At this point you already have the hardware ready, but to actually make use of it in the browser I created a module. It is part of the NERDDISCO/webusb-dmx512-controller repository and you can find it in controller.js. The module itself is also published on npm, so you can install it into your project: npm install webusb-dmx512-controller

Let’s see how the module can be used.

Create a connection to the Arduino

( a ) Import the ES6 module

( b ) Create an instance of the module

( c ) Get a reference to the button (or any other element the user can interact with to trigger the user gesture required by WebUSB protection mentioned earlier)

( d ) Listen for click events on the button (which have to be triggered by the user)

( e ) This will enable WebUSB and open a dialog for the user in which they can select the Arduino. The dialog looks like this (Chrome on macOS):

( f ) We can create a connection to the Arduino when (e) was successful

Update the DMX512 universe

Now that we have a connection to the Arduino from the browser, we can update the universe by using a single function:

  • The first parameter is the channel and expects a number
  • The second parameter is the value and expects either a number or an array of numbers

The function itself has two modes:

  1. Single = Update one channel. This happens when the value is a number
  2. Multiple = Update multiple channels starting at channel. This happens when value is an array

Before we start to use the function, let’s recapture what we have in our DMX512 universe:

( I ) Flat PAR with 6 channels at address 1

( II ) Flat PAR with 6 channels at address 7

( III ) Smoke machine with 1 channel at address 13

Let’s assume we want to set the Color (= channels 1, 2 & 3) to red for (I):

Yaaaay, our (I) is now in red. Or isn’t it? Well no, setting the Color alone is not enough. You also have to set the Dimmer on channel 5, because that controls how bright the LEDs are. Initially all channels are set to 0, which means that the brightness is “turned off”. So let’s set the Dimmer to 255:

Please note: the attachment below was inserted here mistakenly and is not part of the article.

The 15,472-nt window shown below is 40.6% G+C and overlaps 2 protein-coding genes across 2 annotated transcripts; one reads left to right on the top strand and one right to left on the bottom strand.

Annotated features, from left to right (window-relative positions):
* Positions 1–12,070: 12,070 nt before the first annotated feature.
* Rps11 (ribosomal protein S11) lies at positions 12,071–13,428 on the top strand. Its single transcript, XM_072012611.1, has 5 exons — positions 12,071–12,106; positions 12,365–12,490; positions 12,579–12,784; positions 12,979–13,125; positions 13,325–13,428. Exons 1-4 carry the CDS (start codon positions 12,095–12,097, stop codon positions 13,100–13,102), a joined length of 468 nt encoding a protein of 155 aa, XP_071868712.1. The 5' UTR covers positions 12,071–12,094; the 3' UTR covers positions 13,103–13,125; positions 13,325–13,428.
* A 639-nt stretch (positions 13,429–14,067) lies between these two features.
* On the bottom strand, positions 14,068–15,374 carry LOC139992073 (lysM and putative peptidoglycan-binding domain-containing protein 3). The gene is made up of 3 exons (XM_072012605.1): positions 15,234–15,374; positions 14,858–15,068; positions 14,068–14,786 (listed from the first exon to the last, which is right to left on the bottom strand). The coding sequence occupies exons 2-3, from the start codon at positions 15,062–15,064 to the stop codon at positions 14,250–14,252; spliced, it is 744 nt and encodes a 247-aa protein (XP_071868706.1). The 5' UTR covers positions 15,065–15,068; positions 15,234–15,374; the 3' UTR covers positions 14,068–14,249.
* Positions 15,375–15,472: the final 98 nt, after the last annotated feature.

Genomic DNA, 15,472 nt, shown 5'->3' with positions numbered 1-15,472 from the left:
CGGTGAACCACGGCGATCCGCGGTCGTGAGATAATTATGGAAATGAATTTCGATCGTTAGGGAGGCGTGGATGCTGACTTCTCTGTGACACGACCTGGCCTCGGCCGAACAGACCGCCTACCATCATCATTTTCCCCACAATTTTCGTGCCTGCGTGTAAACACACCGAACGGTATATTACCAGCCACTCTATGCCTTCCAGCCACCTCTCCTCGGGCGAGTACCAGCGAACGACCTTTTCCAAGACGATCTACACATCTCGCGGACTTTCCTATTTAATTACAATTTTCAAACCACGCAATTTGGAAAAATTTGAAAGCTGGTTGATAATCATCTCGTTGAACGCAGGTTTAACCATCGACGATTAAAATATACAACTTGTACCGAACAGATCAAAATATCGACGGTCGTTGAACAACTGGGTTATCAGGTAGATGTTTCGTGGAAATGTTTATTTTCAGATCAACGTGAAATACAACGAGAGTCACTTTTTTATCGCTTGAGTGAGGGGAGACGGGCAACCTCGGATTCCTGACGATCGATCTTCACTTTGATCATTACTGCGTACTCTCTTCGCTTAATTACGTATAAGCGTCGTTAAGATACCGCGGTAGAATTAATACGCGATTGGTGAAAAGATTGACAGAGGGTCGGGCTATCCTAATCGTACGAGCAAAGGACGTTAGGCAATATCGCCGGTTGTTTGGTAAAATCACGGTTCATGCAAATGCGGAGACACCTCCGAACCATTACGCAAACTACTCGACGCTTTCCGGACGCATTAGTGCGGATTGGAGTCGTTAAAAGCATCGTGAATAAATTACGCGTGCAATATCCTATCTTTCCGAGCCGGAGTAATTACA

Now the fixture (I) is shining in bright red.

Flat PAR with color red and dimmer at full brightness

Let’s also set the color of fixture (II) (address: 7) to yellow and use a slow strobe (= blinking at low frequency):

To improve the lighting effect of the two lights, we also activate the smoke of fixture (III) (address 13):

How does updateUniverse() work?

Every time you use the updateUniverse() function, the controller.universe array gets updated with the specified value(s), converted to an Uint8Array and finally send to the Arduino. The array itself looks like this (after we called it several times above):

API Documentation

You can find the full API documentation on GitHub.

Live Demo

In order to test the WebUSB DMX512 Controller directly in the browser, I have created a demo that is using the webusb-dmx512-controller module and wraps it in a basic UI:

Browser demo for testing the WebUSB DMX512 Controller
  1. Activate WebUSB (& select the Arduino)
  2. Disconnect from the Arduino
  3. Set the value (0–255) of any channel (1–512) in the universe
  4. Use the example fixture (Flat PAR with 6 channels) from above and set the Color in RGB, UV, Dimmer and Strobe
  5. Console to show what is happening behind the scenes. It’s also possible to print out the content of the universe when using the “log universe” checkbox

What now?

This was just a very basic introduction in the world of visualizations with DMX512. You want to dive even deeper? GREAT.


This project by Martin Schuhfuss provides a super nice abstraction to control DMX512 light-equipment. Everything I know and did with DMX512 is because of his library, so please go check it out: fivetwelve on GitHub


If you come that far, you should already know that I LOVE LIGHTS. And because I wanted to have a browser-based software to manage everything related to DMX512 and beyond, I created luminave. You can use luminave to create visual experiences, because it is providing different kind of integrations to other soft- and hardware:

So what can you do? Let’s watch this video of luminave in action:

Attention: The video contains flashing lights & music!

Originally published at notes.



Tim Pietrusky

Digital Artist @LiveJS_network and @NERDDISCO. Travels into other dimensions by leveraging the Web.